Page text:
Later she was questioned in Dallas by David Belin. He did an "off the record" dry run of the questions he would ask during the recorded testimony. Victoria Adams was told to answer the questions exactly as she did in the "off the record" session. At the end of the session, Belin asked if she had anything to add. To his surprise she said yes, and added that she had seen Jack Ruby in front of the Texas Schoolbook Depository right after the assassination. A transcript was later delivered to her office for her corrections. None of her corrections appeared in her final published testimony. Neither did she say that she saw Bill Shelley and Bill Lovelady, nor did it appear in the transcript that she corrected. 
In a later interchange, Ernest asked Ms. Adams about the Martha Joe Stroud letter where Stroud stated that Dorothy Garner saw Roy Truly and Office Marion Baker come up the stairs after Victoria Adams left. Ms. Adams stated, "Miss Garner corroborated what I know I did and when I did it." 
When asked about her speaking to Bill Shelly and Bill Lovelady before exiting the building wherein Adams had mentioned to them President Kennedy might have been shot, she replied that she did say that to a fairly large black man who she thought was a warehouse worker. In regard to Bill Shelley and Bill Lovelady, she emphasized, "They weren't there."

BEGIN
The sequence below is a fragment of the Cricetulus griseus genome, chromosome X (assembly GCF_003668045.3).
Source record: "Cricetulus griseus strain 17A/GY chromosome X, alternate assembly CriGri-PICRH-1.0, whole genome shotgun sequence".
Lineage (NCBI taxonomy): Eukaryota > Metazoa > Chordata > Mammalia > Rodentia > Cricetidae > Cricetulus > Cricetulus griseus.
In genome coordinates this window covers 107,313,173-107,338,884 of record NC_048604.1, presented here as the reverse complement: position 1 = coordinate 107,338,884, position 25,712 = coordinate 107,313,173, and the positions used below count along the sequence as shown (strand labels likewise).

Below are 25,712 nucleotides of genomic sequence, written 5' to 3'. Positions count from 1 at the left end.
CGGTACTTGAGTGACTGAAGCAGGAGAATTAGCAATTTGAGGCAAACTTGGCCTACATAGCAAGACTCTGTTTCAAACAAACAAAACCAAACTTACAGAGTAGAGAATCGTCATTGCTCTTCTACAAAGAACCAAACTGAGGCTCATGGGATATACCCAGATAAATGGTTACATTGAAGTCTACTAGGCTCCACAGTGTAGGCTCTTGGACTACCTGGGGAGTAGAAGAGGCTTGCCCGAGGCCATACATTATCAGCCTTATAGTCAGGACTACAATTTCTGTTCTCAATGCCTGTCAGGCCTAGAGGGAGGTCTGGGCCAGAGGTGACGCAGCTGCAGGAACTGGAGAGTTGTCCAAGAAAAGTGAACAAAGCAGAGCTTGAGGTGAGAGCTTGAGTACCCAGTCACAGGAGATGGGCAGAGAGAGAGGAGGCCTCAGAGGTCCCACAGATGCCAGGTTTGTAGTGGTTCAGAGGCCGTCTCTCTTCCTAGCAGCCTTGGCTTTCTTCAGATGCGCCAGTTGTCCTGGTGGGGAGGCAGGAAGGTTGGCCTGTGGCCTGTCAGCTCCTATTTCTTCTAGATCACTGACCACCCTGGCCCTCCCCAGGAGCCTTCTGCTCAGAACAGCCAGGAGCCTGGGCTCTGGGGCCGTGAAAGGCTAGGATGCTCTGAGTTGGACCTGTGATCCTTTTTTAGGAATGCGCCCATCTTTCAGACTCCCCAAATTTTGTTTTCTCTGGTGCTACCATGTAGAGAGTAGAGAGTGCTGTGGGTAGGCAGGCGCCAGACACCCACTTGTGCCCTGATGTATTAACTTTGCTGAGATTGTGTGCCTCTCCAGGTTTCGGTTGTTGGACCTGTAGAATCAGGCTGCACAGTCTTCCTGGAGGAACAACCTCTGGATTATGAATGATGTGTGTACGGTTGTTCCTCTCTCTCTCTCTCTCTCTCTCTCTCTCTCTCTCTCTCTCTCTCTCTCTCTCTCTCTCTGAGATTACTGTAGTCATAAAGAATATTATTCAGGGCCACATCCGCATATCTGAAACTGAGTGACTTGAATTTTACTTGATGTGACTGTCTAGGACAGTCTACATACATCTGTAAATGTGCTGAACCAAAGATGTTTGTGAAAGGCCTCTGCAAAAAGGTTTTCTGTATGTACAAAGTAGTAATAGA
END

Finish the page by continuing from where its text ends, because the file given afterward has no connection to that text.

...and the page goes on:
The interview with Leavelle that occurred at her apartment also had the Shelley-Lovelady interaction. She stated that this was an insertion and not part of her answers. Ms. Adams stated,"...if I didn't see them, why would the police put that in there? Is this why the police lied to me about a fire, so they could interview me again?" 
Also, the statement at the end of her Warren Commission testimony had the indication that she had waived her rights to reviewing her testimony. Clearly, they sent someone to bring a typescript to her to review her statement. If she had waived her right to review them then that was unlikely to have happened. Ms. Adams summed this up by stating, "I suspect my testimony has been doctored, but I had no proof since I had no copy of the original." 
Fortunately, contacting Sandra Styles was much easier than finding Victoria Adams. Knowing that she graduated from Baylor University, Sandra Styles Butler was listed as an alumna. After contacting the University, within a few hours, Ernest had her address, telephone number, and e-mail address. Ernest called her on February 13, 2002, and asked her when she and Miss Adams left the fourth floor window. She replied, ‘I don’t remember any more.” 
Ernest then said, "Mrs. Butler, please think hard. Do you remember whether you actually saw Kennedy’s car go into the overpass?" 
She answered, "No, I don’t remember that at all. That was when we left." 
She mentioned that no one was heard on the back stairs. A few people were milling around on the first floor; one was a black man. When asked if she saw Shelley and Lovelady there, she thought they may have been in front of the building with the other employees. 
When told that Miss Adams testified that she saw Shelley and Lovelady on the first floor, Mrs. Butler replied, “I can’t imagine why Vicky would have said that--if she did. They definitely were not there.” 
After Ernest spoke with Sandra Styles Butler, he contacted Victoria Adams again. She was not surprised by Mrs. Butler’s comments. Ms. Adams was happy that for the first time someone had talked with both her and Sandra and uncovered the truth. 
Ernest and Adams remained in contact for the next six years. She died of cancer on November 15, 2007, less than two months after informing Ernest of her condition.